It seems unlikely that the president said anything that will move the needle with the public at large. The arguments were familiar - and some have already been debunked. The president has been saying there's a "crisis" at the border practically since he first started campaigning for the job.

As for congressional Republicans, the speech was a demonstration that Mr Trump is going to use every arrow in his presidential quiver to get his wall.

The president may have bought himself a bit more time for negotiations. It's just not clear what good it will do him.

What's the reality at the border?

The border is 1,954 miles long, with about 650 miles of various types of fencing already in place through California, Arizona, New Mexico and Texas.

Image copyright AFP
Image caption Fencing along the US-Mexican border at Ciudad Juarez

Mr Trump says much of the wall has already been fully renovated or built. Border authorities say work has begun on building improved security infrastructure, and money made available has largely been tied to existing barrier designs.

Illegal border crossings fell from 1.6 million in 2000 to fewer than 400,000 last year, and research indicates that undocumented immigrants are much less likely to commit crime than native-born American citizens.

On Friday, White House press secretary Sarah Sanders said nearly 4,000 known or suspected terrorists had been caught attempting to enter America illegally, and referred to the Mexican border as the "most vulnerable point of entry".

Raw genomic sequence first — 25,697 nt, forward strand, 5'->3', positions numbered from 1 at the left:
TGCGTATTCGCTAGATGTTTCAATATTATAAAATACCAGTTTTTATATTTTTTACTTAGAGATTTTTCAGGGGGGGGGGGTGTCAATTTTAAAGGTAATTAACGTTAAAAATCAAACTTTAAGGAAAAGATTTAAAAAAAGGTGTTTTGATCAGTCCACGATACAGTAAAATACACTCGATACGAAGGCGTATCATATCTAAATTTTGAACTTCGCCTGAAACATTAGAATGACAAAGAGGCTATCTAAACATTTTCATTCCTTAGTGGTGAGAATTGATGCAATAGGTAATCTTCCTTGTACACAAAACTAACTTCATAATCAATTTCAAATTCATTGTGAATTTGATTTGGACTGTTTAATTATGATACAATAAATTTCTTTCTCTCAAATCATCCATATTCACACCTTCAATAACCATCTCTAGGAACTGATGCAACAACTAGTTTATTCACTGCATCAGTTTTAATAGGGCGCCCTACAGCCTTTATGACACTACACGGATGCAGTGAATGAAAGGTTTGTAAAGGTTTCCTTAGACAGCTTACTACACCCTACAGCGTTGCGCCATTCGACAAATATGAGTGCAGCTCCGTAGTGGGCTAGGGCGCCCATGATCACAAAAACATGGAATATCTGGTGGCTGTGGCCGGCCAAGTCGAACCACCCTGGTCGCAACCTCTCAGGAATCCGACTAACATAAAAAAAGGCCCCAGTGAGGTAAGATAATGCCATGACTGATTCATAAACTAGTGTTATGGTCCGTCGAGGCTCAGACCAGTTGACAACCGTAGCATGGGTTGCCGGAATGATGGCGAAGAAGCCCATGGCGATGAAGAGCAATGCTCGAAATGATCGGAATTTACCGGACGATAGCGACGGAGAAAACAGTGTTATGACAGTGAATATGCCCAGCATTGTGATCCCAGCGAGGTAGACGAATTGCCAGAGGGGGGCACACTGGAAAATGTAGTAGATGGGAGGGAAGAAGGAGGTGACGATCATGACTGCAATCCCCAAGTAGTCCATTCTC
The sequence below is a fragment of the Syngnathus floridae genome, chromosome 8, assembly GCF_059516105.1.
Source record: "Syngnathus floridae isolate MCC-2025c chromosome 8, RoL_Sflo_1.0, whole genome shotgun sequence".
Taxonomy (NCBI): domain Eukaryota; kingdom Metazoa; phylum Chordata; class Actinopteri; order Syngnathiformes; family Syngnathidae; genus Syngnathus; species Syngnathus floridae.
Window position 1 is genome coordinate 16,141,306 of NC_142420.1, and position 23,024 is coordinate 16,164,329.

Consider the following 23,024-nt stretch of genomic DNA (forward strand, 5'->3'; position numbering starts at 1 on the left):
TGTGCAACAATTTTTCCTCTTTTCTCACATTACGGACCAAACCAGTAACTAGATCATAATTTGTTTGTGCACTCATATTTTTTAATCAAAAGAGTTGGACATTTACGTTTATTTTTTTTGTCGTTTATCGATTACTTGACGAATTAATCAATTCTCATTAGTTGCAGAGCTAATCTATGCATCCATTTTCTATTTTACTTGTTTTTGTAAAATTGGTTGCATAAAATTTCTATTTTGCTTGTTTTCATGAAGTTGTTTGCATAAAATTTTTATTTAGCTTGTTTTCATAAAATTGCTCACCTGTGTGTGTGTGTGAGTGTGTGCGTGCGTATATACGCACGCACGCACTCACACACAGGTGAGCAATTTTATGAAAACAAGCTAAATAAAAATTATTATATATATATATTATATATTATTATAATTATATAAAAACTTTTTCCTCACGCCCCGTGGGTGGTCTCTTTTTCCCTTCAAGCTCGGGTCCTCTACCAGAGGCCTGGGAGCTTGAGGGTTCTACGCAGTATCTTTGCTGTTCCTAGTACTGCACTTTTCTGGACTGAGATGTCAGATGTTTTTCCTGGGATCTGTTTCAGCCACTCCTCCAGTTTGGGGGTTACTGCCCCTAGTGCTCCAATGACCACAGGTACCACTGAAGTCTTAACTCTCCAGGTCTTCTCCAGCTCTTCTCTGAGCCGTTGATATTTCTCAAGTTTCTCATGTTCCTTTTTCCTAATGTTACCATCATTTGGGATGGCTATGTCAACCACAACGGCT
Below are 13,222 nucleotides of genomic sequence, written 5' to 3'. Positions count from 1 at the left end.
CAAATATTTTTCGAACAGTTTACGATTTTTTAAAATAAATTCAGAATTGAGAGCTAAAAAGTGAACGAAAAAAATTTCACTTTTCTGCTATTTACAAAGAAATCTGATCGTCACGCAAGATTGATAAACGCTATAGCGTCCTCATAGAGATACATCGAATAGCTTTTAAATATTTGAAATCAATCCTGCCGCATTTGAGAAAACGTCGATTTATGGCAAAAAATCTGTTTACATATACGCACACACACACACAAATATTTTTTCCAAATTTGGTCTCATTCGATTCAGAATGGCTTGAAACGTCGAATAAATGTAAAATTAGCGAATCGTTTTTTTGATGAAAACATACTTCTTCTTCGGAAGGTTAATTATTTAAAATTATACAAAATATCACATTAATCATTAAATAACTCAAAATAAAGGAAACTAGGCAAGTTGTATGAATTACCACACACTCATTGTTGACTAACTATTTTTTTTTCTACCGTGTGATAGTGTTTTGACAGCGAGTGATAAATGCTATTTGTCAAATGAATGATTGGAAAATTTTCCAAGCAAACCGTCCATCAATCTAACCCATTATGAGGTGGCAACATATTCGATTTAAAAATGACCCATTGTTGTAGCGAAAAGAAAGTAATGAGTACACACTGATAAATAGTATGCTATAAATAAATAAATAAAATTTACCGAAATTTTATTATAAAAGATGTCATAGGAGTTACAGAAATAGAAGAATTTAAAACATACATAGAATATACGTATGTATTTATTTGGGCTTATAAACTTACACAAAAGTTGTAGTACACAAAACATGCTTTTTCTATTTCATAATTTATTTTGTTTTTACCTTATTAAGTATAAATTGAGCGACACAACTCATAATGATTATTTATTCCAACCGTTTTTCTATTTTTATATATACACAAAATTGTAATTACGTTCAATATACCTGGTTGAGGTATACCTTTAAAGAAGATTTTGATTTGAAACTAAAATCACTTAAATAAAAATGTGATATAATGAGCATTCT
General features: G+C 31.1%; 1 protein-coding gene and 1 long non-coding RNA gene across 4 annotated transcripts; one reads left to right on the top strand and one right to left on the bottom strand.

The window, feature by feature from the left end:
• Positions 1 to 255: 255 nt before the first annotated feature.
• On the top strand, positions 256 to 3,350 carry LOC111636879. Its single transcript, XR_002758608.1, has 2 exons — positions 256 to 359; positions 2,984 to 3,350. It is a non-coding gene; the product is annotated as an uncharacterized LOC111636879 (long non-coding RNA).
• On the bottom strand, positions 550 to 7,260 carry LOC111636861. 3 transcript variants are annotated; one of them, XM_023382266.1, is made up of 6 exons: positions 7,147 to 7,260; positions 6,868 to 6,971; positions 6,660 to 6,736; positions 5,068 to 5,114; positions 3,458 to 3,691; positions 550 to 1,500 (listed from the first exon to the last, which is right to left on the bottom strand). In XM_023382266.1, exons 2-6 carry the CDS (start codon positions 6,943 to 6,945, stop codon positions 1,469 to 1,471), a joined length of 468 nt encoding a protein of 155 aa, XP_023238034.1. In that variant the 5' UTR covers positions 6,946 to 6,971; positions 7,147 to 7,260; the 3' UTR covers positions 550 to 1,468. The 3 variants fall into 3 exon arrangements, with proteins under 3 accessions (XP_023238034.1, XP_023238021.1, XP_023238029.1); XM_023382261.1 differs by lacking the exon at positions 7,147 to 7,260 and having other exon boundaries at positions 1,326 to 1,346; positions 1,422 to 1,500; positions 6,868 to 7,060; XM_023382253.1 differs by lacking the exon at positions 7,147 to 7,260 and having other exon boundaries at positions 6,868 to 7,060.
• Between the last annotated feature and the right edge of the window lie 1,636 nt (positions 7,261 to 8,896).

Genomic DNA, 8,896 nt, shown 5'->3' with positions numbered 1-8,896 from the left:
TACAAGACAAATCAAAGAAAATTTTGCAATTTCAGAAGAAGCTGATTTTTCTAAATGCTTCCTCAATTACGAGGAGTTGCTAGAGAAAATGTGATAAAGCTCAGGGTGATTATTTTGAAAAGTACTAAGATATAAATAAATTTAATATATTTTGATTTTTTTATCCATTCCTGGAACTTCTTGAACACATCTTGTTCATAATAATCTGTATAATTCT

White House adviser Kellyanne Conway said later that Ms Sanders had been referring to US government figures for 2017, when 3,775 known or suspected terrorists were prevented from entering America.

A clarification by the US department for homeland security states that most of these interceptions occurred at airports while adding, "The number of terror-watchlisted individuals encountered at our Southern Border has increased over the last two years. The exact number is sensitive..."

Only six immigrants on a federal watch list were stopped on the southern border in the first half of 2018.

How much support does Trump have?

He is backed by most of his party, although a handful of moderate Republican senators have called for an end to the shutdown before the border wall issue is resolved.

The sole Republican among the nine Congress members who represent southern border districts is, like his Democratic colleagues, opposed to Mr Trump's wall plan, CBS News reports.

A new opinion poll suggests just over half of Americans (51%) blame President Trump for the government shutdown.

However, 77% of Republicans say they support his refusal to approve a budget without taxpayer dollars for the US-Mexico border wall, according to the Reuters/Ipsos poll.

What would an emergency declaration achieve?

In theory, it would allow the president to bypass the usual political process, and access military spending to fund his barrier.

Analysts say such a declaration may still follow.

But the president would be accused of usurping Congress's constitutional power of the purse, and the move would be bogged down in a quagmire of legal challenges.